Adolescents and Youth Are Key to Fully Achieving Universal Health Coverage

In 2021, adolescents and youth between ages 10 and 24 are estimated to make up approximately 24% of the world’s population.

Over the past several years, achieving universal health coverage (UHC) has increasingly become a priority for the global community. Many world leaders have committed to achieving a future in which “all individuals and communities have access to quality health services where and when they need them, without suffering financial hardship.”1In the family planning space, thought leaders have established that family planning is an essential component of UHC. Yet adolescents and youth are often missing from these conversations—both in terms of considering their unique family planning needs and integrating their ideas, perspectives, skills, and strengths in UHC implementation efforts. To fully uphold the human right to equitable, quality health services—including family planning—youth must be intentionally included in the UHC agenda.

Why Are Adolescents and Youth Important to the UHC Discussion?

In 2021, adolescents and youth between ages 10 and 24 are estimated to make up approximately 24% of the world’s population, yet heath interventions often disregard the biological, social, and emotional needs that are unique to these life stages.2 The lack of investment in health policies and interventions tailored to youth’s needs has significant consequences. According to the World Health Organization (WHO), the improved health outcomes seen among younger children in recent decades were not matched in adolescents in part because of inadequate resources.3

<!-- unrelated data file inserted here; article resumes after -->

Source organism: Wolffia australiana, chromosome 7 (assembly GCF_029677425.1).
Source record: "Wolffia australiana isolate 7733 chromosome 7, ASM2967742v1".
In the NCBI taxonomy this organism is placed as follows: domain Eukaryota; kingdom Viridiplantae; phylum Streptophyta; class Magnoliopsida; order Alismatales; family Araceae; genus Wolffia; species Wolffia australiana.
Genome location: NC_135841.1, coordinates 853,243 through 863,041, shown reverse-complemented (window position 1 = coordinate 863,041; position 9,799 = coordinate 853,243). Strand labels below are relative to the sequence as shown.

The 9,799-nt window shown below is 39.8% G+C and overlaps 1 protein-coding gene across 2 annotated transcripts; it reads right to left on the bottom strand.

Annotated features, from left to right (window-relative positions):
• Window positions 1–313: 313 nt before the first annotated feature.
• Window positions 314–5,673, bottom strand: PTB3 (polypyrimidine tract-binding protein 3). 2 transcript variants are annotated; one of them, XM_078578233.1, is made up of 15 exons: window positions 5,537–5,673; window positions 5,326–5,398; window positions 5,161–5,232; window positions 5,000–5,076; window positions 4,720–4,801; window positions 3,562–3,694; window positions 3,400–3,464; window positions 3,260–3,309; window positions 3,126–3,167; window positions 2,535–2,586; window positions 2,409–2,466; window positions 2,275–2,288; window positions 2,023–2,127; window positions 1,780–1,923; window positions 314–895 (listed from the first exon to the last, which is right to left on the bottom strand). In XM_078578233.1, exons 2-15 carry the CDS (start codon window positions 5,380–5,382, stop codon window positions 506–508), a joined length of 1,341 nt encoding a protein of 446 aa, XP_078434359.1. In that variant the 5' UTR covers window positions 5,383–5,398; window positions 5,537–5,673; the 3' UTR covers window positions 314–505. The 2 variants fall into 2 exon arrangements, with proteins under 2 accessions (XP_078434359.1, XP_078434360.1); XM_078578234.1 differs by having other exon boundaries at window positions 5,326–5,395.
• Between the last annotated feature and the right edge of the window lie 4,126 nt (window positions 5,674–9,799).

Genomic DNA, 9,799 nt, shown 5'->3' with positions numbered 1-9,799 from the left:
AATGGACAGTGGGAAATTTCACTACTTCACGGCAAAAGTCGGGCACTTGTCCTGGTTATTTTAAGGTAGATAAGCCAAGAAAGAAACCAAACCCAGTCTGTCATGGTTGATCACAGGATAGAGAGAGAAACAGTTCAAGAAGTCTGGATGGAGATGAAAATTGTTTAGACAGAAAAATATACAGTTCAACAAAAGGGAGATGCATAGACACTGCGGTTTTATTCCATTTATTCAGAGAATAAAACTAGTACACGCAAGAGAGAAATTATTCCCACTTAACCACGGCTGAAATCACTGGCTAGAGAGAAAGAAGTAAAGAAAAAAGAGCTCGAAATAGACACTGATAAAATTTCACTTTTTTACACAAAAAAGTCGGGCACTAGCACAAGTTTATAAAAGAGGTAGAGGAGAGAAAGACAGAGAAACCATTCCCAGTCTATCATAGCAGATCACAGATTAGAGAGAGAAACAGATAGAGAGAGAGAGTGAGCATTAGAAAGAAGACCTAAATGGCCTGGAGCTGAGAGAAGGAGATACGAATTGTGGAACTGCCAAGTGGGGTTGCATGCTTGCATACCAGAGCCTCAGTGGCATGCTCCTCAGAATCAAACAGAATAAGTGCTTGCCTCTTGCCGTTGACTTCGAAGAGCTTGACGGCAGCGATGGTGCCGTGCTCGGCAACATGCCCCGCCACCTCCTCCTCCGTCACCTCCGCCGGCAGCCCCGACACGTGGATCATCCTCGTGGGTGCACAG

Due to their age, young people often face unique barriers that prevent them from accessing high quality health services, especially family planning. Many adolescents and youth feel that public health care services are not intended for them due to a perceived or real lack of respect, privacy, and confidentiality; fear of stigma; discrimination; and imposition of health care providers’ moral values.4 These concerns are particularly pronounced when it comes to family planning services for youth; service providers often restrict young people’s access to contraceptives, deciding which methods to offer based on non-medical reasons such as their personal observations of a client’s age, marital status, and existing family size.5

Out-of-pocket costs associated with health services, such as family planning counseling and commodities, can also prevent adolescents and youth from accessing the services they need.6 These costs may include service fees, pharmaceuticals, and transportation. The cost burden is exacerbated for youth, who are three times more likely than adults ages 25 and older to be unemployed.7 The majority of those young people who are employed worldwide are engaged in informal employment that provides limited access to high quality and timely health care and leaves them financially unprotected against unpredictable illnesses.8